“Science and new technology shine a light into the abyss, revealing a new understanding of the world and questioning our concept of reality”
Barnaby: When the Oculus Rift came onto the scene we jumped on the early Dev Kit. Our first project was exploring VR as a means of revealing the invisible forces acting on an F1 car for Lotus and Burn energy drinks. We took this project to the first Oculus Connect which is where we got picked up by Chris Milk and VRSE. That project was our first experience of a new and exciting workflow, a bit like the dream architecture in “Inception”. Once the main backbone of the virtual world was built, we adjusted the final looks by tweaking sliders from within the virtual world. This process was a revelation, in contrast to procedural animation where you imagine, build and render, we were able to play the potential looks like a synth, reacting to happy accidents and saving the golden nuggets.
Since then, we have been completely sold on VR. Our interest for the moment has crystallised on VR as a window to a view of the world beyond the limits of human senses. Science and new technology shine a light into the abyss revealing a new understanding of the world and questioning our concept of reality.
Barnaby: “In the Eyes of the Animal” uses virtual reality as a way of expanding our concept of reality. What does the world look like from the sensory perspective of a midge? How can it sense the increase in C02 coming from the breath of a human 20 meters away? How does the lifetime of a mayfly compare to that of a 3000 year-old tree?
Alan Watts gave a wonderful lecture that compares geological time to human time by comparing an apple and a tree. From an apple’s perspective, other apples are seen being born and dying, but the tree barely changes in a apple’s lifetime. We think of our planet earth as a dead rock, but on a geological timeframe our rock peoples like an apple tree apples.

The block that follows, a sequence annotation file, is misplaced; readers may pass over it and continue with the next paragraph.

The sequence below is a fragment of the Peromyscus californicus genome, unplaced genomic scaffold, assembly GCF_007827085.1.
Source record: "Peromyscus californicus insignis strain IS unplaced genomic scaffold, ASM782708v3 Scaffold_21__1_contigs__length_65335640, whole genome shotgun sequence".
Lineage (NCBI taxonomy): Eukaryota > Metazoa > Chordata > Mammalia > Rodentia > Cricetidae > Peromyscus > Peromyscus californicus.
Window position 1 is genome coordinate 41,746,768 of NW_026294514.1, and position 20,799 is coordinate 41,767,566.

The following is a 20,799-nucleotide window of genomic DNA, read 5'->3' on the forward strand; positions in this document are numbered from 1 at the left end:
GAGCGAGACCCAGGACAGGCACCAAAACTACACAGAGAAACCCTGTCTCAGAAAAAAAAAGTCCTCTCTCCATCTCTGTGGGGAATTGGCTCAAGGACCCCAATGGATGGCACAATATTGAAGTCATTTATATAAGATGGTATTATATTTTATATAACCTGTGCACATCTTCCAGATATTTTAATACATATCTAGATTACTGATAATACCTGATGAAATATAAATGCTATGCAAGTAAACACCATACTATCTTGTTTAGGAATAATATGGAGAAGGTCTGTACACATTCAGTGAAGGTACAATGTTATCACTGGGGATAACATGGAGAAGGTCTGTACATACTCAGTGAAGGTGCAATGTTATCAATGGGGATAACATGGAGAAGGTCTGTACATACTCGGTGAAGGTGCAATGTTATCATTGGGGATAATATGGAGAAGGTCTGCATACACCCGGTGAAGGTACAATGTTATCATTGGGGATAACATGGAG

By scanning a real forest and situating the installation in that same space, we were able to align the virtual world with the real world so that following the experience you would see the forest in a new light. In some ways photography does this just through unusual camera positions, with VR you can really be something else.
Fabbula: This has deep ramifications that we are very keen to explore here at Fabbula. Am I right to assume that In the Eyes conveys a certain message on our connection with nature ?
Barnaby: Coming from a photographic background, I’m tuned into the way that new perspectives on the everyday world can reconnect viewers to the wonder we experience as a child with fresh eyes. The repetition of day-to-day sensory bombardment can make us numb to the world around us, and VR can work like an unblocker, it shakes our snow globe.
“In the Eyes of the Animal” puts the viewer’s neck deep into a swamp, shrunk down to the perspective of a dragonfly on a log, gliding above the trees like a bird of prey. What we find more interesting than these pure perspectives on the forest is the question, what does this same forest look like beyond the limits of our senses, through the eyes of the animals? Science gives us a window into this world, but the reality is that a human can never truly understand what the world looks like from, for example, a bat’s perspective. It’s like explaining to a blind person what the world looks like: although you can both reach out and touch the same object, no words can truly convey the richness and complexity of vision.
After a deep dive into the thesaurus we were very inspired by the paper by American philosopher Thomas Nagel, ‘What is it like to be a bat?‘